The California Public Employees’ Retirement System (CalPERS) would be forced to divest its holdings in private prison companies under legislation introduced by Assemblyman Rob Bonta.
Bonta’s bill will begin to be considered by his fellow lawmakers after the state legislature reconvenes on Jan. 7. It comes after the Trump administration’s policies earlier this year that resulted in the detention of thousands of children and their families in two facilities run by two US private prison companies, CoreCivic and GEO Group.
“These companies are not only facilitating the Trump administration’s political agenda, but profiting from the cruel, zero-tolerance immigration policies that have torn innocent children from their families,” Bonta, a Democrat from Oakland, told CIO in an interview. “This is inhumane and not in line with California’s values.”
Both companies contend they are acting as contractors with the federal government and have no role in setting the Trump administration policy.
The issue of divestment from the two companies is expected to come up at Monday’s investment committee meeting with representatives of various advocacy groups appearing in person to call on the pension system to divest. Megan White, a CalPERS spokeswoman, said the pension system has not taken a position on the legislation.
The investment committee is not scheduled to vote on the matter at today’s meeting. CalPERS has about $12 million in securities of Core Civic and GEO Group, a relatively small amount given the size of the $345.6 billion pension system.
CalPERS’s role as the largest US pension plan, however, means divesture would certainly bring worldwide media attention, spotlighting the activities of CoreCivic and GEO Group. The companies contract with both federal state and local governments for the housing of detainees.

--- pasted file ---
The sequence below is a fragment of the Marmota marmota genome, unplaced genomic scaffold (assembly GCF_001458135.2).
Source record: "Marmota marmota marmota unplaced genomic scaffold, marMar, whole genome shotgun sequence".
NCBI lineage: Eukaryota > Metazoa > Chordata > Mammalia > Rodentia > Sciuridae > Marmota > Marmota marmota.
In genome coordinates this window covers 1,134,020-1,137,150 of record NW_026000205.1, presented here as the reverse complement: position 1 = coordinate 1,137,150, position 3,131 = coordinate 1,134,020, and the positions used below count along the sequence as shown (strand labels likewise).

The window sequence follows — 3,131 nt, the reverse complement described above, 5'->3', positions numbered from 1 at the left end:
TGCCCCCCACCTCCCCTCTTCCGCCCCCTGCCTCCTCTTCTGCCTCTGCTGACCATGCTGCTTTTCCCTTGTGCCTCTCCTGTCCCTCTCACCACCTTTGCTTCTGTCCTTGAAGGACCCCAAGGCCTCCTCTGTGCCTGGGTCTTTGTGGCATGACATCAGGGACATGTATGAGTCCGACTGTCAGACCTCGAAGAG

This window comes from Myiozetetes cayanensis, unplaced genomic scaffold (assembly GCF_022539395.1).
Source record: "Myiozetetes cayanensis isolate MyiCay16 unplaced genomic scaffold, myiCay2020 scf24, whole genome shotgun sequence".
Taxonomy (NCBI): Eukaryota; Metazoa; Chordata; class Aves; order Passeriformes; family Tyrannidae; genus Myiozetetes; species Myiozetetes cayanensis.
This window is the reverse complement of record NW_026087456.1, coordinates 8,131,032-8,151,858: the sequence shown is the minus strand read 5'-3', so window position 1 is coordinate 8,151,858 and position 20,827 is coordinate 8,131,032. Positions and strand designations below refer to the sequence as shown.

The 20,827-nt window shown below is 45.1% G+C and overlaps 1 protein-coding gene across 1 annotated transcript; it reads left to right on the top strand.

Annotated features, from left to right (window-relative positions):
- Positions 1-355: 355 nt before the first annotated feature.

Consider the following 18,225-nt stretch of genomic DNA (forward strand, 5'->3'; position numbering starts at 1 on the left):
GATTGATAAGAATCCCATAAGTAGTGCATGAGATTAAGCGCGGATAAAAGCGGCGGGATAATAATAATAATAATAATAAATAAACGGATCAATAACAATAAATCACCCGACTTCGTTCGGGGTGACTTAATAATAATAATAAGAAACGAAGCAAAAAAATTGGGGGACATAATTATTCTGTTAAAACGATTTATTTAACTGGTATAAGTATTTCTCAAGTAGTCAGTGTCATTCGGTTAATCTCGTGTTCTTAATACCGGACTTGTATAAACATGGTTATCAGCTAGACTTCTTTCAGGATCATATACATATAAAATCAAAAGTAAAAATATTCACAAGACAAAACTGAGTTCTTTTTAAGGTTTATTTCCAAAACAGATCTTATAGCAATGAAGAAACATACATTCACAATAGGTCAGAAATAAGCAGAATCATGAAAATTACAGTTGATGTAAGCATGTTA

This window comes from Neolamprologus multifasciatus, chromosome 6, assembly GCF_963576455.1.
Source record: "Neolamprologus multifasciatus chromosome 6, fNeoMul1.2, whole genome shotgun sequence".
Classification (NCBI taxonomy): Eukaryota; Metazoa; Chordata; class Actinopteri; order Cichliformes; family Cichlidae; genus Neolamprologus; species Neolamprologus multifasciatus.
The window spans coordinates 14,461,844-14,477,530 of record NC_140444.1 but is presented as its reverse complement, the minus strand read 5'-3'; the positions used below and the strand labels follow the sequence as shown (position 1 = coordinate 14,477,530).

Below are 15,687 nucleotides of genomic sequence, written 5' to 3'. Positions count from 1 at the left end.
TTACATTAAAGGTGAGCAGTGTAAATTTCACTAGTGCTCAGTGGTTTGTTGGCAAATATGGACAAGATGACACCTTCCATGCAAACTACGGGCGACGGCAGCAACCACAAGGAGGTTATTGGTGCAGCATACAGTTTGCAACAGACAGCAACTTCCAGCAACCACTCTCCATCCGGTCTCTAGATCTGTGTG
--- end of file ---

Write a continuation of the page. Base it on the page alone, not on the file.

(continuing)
“It would certainly have a public relations effect,” Bonta said of the divestment.
Generally, the investment committee has opposed divestment efforts, though CalPERS divested from thermal coal companies after the legislature required the pension system to do so in 2015.
Prior divestment legislation also forced CalPERS to divest from companies that do business in Sudan and Iran. The pension system’s investment committee approved its own plan to divest of tobacco companies back in 2000, and more recently in 2013, the divestment of two firearms manufacturers, Smith & Wesson Holding Corp. and Sturm, Ruger & Co.
The bill would also require the California State Teachers’ Retirement System (CalSTRS) to divest from private prison companies, but the investment committee of the $219.1 billion system already approved divesting last month of CoreCivic and GEO Group in an emotional 6-5 vote.
Bonta said he wanted to be sure that a future CalSTRS Investment Committee could not reverse the decision, particularly given the close vote.
CalPERS investment staffers and investment committee members have argued that continuing to invest in companies allows them a voice at the corporate table, engaging companies on their environmental, social and governance (ESG) policies. They have particularly made the argument in face of calls by environmental advocates to divest from gas and oil companies.
Bonta argues that engaging the two private prison companies would make little difference.
“I think they could probably do some things to fiddle around the edges, but it won’t change the fundamental fact that they are for-profit companies,” he said. “They’re there to maximize revenue and reduce costs.”
Bonta’s bill does give a legislative out to CalPERS, as they would not have to divest if the pension system could show divesting was affecting the pension’s system fiduciary duties to pensioners, but given the small size of its investment in the two private prison companies, that might be a difficult argument to make.
Divestment has cost CalPERS when it comes to tobacco. A new study by CalPERS general investment consultant Wilshire Associates shows that divesting from tobacco has cost CalPERS more than $3.5 billion in lost investment gains since divesture began 17 years ago, but that other divestments have had little or no effect.